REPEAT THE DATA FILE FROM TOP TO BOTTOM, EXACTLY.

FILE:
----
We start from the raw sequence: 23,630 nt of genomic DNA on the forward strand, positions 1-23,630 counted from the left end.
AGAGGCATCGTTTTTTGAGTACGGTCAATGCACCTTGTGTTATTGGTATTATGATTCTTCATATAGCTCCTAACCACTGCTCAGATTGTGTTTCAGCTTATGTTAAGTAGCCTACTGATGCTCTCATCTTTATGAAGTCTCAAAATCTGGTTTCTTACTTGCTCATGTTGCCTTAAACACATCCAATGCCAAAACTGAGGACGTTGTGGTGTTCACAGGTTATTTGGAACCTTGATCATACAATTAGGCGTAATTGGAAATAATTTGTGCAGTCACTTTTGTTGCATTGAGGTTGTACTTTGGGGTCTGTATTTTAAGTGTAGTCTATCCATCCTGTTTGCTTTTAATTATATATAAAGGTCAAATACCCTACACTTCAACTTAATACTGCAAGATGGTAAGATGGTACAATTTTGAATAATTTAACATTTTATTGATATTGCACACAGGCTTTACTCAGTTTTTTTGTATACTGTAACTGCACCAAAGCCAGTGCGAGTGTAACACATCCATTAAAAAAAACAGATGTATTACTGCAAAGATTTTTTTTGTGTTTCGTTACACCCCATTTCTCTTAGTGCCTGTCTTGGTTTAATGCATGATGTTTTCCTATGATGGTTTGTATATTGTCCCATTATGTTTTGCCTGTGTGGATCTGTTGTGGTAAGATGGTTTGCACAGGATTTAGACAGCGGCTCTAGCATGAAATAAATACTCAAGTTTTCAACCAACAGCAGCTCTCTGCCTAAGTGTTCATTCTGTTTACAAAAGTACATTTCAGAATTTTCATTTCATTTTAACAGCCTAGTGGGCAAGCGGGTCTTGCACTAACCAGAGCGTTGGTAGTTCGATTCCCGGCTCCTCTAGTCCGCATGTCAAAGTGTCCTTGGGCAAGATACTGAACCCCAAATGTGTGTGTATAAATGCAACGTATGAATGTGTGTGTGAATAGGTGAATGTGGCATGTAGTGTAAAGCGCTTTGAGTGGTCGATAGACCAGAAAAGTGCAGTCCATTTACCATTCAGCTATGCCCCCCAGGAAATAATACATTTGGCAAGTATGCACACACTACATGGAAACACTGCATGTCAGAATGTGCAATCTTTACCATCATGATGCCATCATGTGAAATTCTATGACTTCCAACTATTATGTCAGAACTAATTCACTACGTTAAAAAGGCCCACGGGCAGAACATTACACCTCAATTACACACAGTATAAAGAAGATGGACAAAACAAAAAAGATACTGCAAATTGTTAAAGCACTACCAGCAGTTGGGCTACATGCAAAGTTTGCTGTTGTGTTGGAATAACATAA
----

We start from the raw sequence: 23,630 nt of genomic DNA on the forward strand, positions 1-23,630 counted from the left end.
AGAGGCATCGTTTTTTGAGTACGGTCAATGCACCTTGTGTTATTGGTATTATGATTCTTCATATAGCTCCTAACCACTGCTCAGATTGTGTTTCAGCTTATGTTAAGTAGCCTACTGATGCTCTCATCTTTATGAAGTCTCAAAATCTGGTTTCTTACTTGCTCATGTTGCCTTAAACACATCCAATGCCAAAACTGAGGACGTTGTGGTGTTCACAGGTTATTTGGAACCTTGATCATACAATTAGGCGTAATTGGAAATAATTTGTGCAGTCACTTTTGTTGCATTGAGGTTGTACTTTGGGGTCTGTATTTTAAGTGTAGTCTATCCATCCTGTTTGCTTTTAATTATATATAAAGGTCAAATACCCTACACTTCAACTTAATACTGCAAGATGGTAAGATGGTACAATTTTGAATAATTTAACATTTTATTGATATTGCACACAGGCTTTACTCAGTTTTTTTGTATACTGTAACTGCACCAAAGCCAGTGCGAGTGTAACACATCCATTAAAAAAAACAGATGTATTACTGCAAAGATTTTTTTTGTGTTTCGTTACACCCCATTTCTCTTAGTGCCTGTCTTGGTTTAATGCATGATGTTTTCCTATGATGGTTTGTATATTGTCCCATTATGTTTTGCCTGTGTGGATCTGTTGTGGTAAGATGGTTTGCACAGGATTTAGACAGCGGCTCTAGCATGAAATAAATACTCAAGTTTTCAACCAACAGCAGCTCTCTGCCTAAGTGTTCATTCTGTTTACAAAAGTACATTTCAGAATTTTCATTTCATTTTAACAGCCTAGTGGGCAAGCGGGTCTTGCACTAACCAGAGCGTTGGTAGTTCGATTCCCGGCTCCTCTAGTCCGCATGTCAAAGTGTCCTTGGGCAAGATACTGAACCCCAAATGTGTGTGTATAAATGCAACGTATGAATGTGTGTGTGAATAGGTGAATGTGGCATGTAGTGTAAAGCGCTTTGAGTGGTCGATAGACCAGAAAAGTGCAGTCCATTTACCATTCAGCTATGCCCCCCAGGAAATAATACATTTGGCAAGTATGCACACACTACATGGAAACACTGCATGTCAGAATGTGCAATCTTTACCATCATGATGCCATCATGTGAAATTCTATGACTTCCAACTATTATGTCAGAACTAATTCACTACGTTAAAAAGGCCCACGGGCAGAACATTACACCTCAATTACACACAGTATAAAGAAGATGGACAAAACAAAAAAGATACTGCAAATTGTTAAAGCACTACCAGCAGTTGGGCTACATGCAAAGTTTGCTGTTGTGTTGGAATAACATAA